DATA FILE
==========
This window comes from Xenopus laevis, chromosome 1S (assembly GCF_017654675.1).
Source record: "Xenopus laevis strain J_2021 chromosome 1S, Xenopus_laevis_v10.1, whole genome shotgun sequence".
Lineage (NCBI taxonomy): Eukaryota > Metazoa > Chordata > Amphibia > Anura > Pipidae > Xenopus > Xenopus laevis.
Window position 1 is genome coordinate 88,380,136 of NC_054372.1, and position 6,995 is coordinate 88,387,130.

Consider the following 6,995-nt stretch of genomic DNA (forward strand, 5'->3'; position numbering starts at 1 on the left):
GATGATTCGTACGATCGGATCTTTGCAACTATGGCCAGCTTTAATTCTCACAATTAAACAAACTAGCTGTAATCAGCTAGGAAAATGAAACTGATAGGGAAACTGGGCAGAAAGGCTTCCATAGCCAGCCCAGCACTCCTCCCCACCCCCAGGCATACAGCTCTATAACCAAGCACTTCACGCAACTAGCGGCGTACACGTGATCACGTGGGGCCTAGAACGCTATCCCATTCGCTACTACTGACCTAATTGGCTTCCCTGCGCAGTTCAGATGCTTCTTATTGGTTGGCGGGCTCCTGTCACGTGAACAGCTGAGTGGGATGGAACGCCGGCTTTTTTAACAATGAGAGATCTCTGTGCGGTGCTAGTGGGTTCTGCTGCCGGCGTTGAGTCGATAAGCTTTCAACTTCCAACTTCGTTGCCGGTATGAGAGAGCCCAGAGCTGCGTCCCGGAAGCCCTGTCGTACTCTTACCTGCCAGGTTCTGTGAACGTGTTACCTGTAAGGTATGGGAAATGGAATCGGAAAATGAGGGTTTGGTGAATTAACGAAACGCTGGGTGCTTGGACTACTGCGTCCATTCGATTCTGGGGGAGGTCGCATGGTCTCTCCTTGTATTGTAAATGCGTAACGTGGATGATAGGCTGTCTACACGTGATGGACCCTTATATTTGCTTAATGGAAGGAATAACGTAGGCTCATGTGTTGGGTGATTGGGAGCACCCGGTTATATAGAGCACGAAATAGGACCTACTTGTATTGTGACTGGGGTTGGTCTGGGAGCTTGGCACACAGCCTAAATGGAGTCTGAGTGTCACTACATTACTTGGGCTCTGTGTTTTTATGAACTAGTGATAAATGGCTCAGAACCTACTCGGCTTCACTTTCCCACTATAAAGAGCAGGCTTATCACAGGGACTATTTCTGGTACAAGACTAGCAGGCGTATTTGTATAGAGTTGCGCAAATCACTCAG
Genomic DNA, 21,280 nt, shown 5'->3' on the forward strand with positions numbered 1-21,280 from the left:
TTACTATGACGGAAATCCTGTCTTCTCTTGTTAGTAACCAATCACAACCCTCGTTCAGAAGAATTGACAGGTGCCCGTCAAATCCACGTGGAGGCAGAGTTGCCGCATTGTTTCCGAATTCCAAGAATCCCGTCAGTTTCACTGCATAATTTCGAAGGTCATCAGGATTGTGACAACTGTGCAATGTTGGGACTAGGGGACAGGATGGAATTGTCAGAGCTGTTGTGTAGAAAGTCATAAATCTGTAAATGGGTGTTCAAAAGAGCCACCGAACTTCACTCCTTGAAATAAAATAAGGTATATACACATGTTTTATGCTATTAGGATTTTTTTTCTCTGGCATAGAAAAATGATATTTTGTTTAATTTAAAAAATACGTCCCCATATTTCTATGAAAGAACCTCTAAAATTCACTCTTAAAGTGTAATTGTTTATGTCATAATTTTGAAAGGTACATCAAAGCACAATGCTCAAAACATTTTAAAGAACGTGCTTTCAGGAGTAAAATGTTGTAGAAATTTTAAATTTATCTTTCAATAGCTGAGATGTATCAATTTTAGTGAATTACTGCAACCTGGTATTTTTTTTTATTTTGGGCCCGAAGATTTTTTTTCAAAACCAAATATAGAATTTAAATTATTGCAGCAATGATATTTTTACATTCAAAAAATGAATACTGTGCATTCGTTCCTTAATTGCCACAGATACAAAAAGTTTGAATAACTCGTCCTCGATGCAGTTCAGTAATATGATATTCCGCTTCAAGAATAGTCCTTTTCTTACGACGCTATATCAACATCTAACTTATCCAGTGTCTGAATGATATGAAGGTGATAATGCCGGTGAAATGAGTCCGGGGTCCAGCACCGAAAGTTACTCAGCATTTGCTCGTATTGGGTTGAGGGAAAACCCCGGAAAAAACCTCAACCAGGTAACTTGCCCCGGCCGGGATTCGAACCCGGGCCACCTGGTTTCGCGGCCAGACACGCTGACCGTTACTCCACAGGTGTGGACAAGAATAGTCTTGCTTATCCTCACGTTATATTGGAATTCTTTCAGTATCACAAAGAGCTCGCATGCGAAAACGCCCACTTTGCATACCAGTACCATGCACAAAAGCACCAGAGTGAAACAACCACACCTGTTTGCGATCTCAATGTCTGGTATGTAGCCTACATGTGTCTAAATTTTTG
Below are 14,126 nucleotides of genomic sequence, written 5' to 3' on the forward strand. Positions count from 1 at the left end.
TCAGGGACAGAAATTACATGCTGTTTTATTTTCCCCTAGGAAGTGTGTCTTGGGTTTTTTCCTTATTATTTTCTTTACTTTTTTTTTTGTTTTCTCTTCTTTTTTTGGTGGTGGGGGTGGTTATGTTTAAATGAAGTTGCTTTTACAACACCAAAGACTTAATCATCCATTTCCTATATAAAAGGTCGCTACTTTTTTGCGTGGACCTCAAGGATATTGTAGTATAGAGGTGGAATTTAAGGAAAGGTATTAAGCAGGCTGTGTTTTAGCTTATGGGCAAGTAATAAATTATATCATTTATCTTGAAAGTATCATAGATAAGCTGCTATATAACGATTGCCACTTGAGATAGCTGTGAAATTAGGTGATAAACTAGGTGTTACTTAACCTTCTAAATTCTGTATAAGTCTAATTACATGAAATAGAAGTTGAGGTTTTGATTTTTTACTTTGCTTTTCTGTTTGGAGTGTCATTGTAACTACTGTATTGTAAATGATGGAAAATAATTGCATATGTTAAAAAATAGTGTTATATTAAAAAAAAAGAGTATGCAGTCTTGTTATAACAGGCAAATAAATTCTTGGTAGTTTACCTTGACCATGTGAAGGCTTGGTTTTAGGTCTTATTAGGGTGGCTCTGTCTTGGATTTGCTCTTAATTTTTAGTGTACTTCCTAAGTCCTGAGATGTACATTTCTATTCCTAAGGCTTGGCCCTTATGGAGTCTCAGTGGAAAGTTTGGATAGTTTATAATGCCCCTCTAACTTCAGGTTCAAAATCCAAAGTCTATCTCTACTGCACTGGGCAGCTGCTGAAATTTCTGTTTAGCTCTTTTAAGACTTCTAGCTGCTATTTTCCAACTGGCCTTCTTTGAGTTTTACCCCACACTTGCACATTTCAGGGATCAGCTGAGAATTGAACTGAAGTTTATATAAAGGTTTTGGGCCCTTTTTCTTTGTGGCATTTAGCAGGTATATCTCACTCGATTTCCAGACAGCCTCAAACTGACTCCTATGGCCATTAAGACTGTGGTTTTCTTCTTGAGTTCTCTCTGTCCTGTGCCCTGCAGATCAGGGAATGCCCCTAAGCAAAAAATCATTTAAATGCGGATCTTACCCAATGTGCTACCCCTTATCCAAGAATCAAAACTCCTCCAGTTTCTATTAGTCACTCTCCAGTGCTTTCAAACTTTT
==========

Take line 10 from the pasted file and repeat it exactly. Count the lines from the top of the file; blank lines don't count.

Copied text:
TCAGGGACAGAAATTACATGCTGTTTTATTTTCCCCTAGGAAGTGTGTCTTGGGTTTTTTCCTTATTATTTTCTTTACTTTTTTTTTTGTTTTCTCTTCTTTTTTTGGTGGTGGGGGTGGTTATGTTTAAATGAAGTTGCTTTTACAACACCAAAGACTTAATCATCCATTTCCTATATAAAAGGTCGCTACTTTTTTGCGTGGACCTCAAGGATATTGTAGTATAGAGGTGGAATTTAAGGAAAGGTATTAAGCAGGCTGTGTTTTAGCTTATGGGCAAGTAATAAATTATATCATTTATCTTGAAAGTATCATAGATAAGCTGCTATATAACGATTGCCACTTGAGATAGCTGTGAAATTAGGTGATAAACTAGGTGTTACTTAACCTTCTAAATTCTGTATAAGTCTAATTACATGAAATAGAAGTTGAGGTTTTGATTTTTTACTTTGCTTTTCTGTTTGGAGTGTCATTGTAACTACTGTATTGTAAATGATGGAAAATAATTGCATATGTTAAAAAATAGTGTTATATTAAAAAAAAAGAGTATGCAGTCTTGTTATAACAGGCAAATAAATTCTTGGTAGTTTACCTTGACCATGTGAAGGCTTGGTTTTAGGTCTTATTAGGGTGGCTCTGTCTTGGATTTGCTCTTAATTTTTAGTGTACTTCCTAAGTCCTGAGATGTACATTTCTATTCCTAAGGCTTGGCCCTTATGGAGTCTCAGTGGAAAGTTTGGATAGTTTATAATGCCCCTCTAACTTCAGGTTCAAAATCCAAAGTCTATCTCTACTGCACTGGGCAGCTGCTGAAATTTCTGTTTAGCTCTTTTAAGACTTCTAGCTGCTATTTTCCAACTGGCCTTCTTTGAGTTTTACCCCACACTTGCACATTTCAGGGATCAGCTGAGAATTGAACTGAAGTTTATATAAAGGTTTTGGGCCCTTTTTCTTTGTGGCATTTAGCAGGTATATCTCACTCGATTTCCAGACAGCCTCAAACTGACTCCTATGGCCATTAAGACTGTGGTTTTCTTCTTGAGTTCTCTCTGTCCTGTGCCCTGCAGATCAGGGAATGCCCCTAAGCAAAAAATCATTTAAATGCGGATCTTACCCAATGTGCTACCCCTTATCCAAGAATCAAAACTCCTCCAGTTTCTATTAGTCACTCTCCAGTGCTTTCAAACTTTT